I was seeing things I didn’t want to see, frequently, and it was exhausting. But I said nothing, choosing instead to exchange condescending glances with my husband each time Emma or her husband whisked Thor off for his eighteenth al fresco piss of the day. Thor’s emissions drew attention from the dogs, too, not surprisingly, but they seemed to lose interest after a while, accepting him as another, hairless, member of the pack.

One afternoon, Thor was kicking it around the vacation-house living room, wearing just the T-shirt. He tagged the chair holding his mother, hit the couch occupied by my husband and me, then skirted the dogs lying on the floor to reach the entertainment unit in the corner. He waved the remote control above his head, squealing and pushing buttons.

“I have a bad feeling,” my husband muttered.

“Don’t worry,” I whispered. “Emma never misses his cues.”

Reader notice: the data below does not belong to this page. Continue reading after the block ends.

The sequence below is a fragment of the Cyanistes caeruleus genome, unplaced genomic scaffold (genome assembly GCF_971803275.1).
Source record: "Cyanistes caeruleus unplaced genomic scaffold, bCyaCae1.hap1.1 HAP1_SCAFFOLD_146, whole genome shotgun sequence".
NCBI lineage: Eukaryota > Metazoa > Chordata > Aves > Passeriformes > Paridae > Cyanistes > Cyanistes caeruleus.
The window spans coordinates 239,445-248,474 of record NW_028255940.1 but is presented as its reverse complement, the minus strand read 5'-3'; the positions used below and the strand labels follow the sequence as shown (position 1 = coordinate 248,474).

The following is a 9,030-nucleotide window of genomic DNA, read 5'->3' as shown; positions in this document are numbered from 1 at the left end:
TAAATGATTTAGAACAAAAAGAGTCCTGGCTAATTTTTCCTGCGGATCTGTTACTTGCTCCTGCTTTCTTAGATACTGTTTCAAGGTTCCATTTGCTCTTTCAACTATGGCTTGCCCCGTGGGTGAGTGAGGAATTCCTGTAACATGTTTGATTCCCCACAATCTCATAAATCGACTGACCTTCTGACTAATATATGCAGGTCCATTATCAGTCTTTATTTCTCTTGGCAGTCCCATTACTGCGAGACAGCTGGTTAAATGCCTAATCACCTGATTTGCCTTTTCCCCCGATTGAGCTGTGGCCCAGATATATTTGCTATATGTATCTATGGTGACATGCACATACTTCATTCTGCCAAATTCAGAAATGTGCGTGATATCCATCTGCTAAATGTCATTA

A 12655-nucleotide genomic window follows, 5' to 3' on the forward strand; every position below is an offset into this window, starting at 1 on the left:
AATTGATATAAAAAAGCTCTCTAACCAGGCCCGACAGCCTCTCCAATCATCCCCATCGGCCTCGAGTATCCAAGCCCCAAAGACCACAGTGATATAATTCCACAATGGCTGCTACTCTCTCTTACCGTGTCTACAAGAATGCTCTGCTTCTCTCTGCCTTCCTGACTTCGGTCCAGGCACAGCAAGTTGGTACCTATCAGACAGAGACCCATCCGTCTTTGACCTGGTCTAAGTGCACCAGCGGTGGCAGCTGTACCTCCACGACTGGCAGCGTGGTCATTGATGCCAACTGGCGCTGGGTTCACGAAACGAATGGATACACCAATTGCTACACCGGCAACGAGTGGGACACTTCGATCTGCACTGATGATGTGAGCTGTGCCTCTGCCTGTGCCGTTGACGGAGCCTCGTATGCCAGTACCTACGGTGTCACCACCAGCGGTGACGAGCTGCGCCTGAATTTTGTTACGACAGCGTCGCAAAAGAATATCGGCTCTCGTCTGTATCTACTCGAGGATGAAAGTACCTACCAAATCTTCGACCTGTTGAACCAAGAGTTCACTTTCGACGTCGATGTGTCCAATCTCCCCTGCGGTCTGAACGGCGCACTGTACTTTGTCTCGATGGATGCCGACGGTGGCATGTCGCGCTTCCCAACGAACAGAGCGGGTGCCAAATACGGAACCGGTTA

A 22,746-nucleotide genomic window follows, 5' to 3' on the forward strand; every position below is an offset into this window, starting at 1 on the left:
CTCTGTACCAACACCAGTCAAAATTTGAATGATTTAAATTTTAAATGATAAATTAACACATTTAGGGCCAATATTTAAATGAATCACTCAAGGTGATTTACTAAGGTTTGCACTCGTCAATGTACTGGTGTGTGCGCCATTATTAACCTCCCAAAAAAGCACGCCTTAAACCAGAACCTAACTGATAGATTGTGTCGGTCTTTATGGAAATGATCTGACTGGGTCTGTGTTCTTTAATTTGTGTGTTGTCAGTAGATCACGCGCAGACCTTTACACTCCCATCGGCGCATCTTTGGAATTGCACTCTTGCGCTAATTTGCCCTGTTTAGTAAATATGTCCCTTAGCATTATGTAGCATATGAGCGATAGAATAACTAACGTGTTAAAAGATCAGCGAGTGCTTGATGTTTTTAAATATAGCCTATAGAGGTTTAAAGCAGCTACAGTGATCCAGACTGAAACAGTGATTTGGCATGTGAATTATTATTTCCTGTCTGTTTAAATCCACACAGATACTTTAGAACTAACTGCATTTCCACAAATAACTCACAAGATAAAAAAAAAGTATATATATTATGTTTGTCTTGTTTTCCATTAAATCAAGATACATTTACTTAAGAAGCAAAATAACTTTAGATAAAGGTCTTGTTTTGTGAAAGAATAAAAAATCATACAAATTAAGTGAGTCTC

Thor had just made his sixth or seventh circuit of the living room, slapping the television with a cry of delight, when, abruptly, a turd appeared on the floor. It looked as substantial as the piles dropped by our dogs every day. Only, this pile was in the living room, and it had come from Thor.

“Oops!” Emma said, and shot out of her chair so fast that she and Thor had disappeared into the bathroom before I could blink. “I’ll get that in a sec!” she called through the door. But I went ahead and fetched a dog baggie and disposed of it myself. It wasn’t all that different from picking up dog poop on a walk. I held my breath, didn’t look too hard, and it was done.

A few minutes later, Emma and Thor emerged, both looking slightly sheepish. “Thanks for doing that,” Emma said. I felt a surprising rush of affection for my friend. “No problem,” I said. I realized I meant it.